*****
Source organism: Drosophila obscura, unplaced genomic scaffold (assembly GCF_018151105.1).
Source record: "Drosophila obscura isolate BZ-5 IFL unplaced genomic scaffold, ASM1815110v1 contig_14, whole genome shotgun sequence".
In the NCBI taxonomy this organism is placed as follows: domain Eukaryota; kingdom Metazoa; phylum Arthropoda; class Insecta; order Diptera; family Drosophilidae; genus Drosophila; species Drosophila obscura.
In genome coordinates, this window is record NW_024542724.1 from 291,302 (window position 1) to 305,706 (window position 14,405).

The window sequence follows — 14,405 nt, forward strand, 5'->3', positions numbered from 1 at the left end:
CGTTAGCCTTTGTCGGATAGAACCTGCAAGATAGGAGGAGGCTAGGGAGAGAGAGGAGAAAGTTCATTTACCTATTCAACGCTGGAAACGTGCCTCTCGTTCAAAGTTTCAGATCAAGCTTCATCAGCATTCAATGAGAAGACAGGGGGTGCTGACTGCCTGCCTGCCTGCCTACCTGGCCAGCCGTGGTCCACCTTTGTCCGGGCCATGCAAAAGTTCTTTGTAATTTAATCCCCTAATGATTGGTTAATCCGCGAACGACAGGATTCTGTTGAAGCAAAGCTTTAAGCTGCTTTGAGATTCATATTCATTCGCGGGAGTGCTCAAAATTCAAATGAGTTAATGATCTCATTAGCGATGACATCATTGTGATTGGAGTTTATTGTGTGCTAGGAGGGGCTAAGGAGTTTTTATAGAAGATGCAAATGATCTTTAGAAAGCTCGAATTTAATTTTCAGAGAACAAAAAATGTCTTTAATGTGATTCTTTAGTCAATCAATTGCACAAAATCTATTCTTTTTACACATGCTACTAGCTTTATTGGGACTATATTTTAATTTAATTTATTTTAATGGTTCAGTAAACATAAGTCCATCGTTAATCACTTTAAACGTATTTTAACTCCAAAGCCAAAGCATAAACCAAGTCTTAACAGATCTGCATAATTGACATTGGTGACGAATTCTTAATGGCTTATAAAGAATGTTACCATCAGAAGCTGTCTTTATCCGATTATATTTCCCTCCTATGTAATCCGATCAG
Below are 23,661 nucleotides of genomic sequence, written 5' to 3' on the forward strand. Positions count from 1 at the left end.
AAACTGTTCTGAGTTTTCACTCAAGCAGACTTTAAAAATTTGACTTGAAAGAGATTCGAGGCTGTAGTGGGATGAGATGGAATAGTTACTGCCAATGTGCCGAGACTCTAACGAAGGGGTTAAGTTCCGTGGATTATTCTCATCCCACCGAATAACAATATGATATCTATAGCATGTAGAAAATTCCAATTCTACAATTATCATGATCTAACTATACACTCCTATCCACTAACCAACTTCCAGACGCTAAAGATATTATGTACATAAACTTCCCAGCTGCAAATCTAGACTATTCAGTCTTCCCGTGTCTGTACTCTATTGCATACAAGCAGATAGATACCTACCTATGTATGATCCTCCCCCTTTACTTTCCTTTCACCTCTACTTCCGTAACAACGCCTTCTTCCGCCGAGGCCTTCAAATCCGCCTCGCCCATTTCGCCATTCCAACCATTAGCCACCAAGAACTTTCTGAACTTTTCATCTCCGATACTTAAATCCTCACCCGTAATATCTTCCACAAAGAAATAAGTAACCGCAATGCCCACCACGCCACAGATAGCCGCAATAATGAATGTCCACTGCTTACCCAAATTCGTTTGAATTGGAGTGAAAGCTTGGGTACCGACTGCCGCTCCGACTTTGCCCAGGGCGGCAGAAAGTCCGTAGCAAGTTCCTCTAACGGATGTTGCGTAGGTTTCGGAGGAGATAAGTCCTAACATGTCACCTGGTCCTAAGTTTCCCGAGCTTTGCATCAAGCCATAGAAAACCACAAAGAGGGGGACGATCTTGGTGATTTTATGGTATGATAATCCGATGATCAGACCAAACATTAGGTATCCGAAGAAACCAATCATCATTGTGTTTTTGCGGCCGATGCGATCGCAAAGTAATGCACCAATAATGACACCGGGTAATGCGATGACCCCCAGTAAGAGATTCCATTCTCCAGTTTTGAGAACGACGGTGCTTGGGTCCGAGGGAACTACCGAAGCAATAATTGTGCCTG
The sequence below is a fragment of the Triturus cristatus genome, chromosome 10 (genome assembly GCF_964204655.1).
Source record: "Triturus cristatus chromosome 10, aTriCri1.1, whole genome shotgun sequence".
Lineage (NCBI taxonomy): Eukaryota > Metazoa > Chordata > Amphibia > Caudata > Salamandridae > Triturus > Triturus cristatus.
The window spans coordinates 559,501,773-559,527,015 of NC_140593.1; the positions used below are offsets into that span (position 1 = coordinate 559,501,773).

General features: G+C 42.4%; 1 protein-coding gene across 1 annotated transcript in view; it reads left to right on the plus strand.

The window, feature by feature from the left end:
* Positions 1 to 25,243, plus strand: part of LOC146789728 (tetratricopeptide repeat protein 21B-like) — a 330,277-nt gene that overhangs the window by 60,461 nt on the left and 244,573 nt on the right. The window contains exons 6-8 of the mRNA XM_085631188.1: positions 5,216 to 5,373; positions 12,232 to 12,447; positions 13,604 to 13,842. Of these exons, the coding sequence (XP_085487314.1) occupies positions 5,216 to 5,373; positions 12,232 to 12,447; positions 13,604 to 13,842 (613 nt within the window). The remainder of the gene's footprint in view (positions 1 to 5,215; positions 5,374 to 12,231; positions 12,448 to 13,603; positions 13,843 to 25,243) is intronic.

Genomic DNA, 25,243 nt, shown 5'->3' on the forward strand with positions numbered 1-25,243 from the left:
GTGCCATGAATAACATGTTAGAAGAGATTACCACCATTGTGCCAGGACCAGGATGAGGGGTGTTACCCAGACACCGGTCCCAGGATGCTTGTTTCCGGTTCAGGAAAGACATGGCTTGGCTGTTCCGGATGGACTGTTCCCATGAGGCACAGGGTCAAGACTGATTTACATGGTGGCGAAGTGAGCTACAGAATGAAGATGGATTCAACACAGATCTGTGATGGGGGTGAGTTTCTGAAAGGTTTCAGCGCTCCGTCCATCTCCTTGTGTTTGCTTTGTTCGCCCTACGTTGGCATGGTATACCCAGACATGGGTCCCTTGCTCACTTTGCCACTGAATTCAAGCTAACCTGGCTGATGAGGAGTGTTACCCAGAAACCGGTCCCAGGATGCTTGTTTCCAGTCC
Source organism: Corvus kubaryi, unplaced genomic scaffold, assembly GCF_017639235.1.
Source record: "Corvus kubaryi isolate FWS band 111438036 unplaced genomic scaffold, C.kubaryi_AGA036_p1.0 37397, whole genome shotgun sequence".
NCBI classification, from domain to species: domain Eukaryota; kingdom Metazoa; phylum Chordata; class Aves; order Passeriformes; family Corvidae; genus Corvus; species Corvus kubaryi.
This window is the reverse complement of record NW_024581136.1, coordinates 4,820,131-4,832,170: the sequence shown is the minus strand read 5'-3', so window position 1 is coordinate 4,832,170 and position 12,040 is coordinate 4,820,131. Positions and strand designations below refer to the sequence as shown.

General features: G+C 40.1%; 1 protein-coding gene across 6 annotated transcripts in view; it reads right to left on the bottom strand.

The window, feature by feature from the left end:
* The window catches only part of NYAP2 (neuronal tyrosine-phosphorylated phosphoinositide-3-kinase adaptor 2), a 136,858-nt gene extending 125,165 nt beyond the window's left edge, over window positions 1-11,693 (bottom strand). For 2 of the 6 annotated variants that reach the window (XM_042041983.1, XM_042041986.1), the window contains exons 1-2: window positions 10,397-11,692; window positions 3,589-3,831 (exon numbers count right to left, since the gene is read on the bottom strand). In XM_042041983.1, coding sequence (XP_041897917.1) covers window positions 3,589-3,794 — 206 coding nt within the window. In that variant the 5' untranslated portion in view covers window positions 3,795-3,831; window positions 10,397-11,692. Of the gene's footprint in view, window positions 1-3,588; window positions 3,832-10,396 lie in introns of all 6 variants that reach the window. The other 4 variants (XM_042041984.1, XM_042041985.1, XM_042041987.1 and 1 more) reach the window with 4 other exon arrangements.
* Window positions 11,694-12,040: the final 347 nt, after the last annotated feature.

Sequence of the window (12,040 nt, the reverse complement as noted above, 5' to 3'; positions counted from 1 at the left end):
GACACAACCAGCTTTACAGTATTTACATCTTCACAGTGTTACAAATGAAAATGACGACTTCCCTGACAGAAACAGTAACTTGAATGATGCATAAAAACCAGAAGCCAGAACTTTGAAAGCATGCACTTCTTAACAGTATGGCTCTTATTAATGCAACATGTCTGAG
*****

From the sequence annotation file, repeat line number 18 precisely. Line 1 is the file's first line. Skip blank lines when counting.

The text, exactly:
Source organism: Corvus kubaryi, unplaced genomic scaffold, assembly GCF_017639235.1.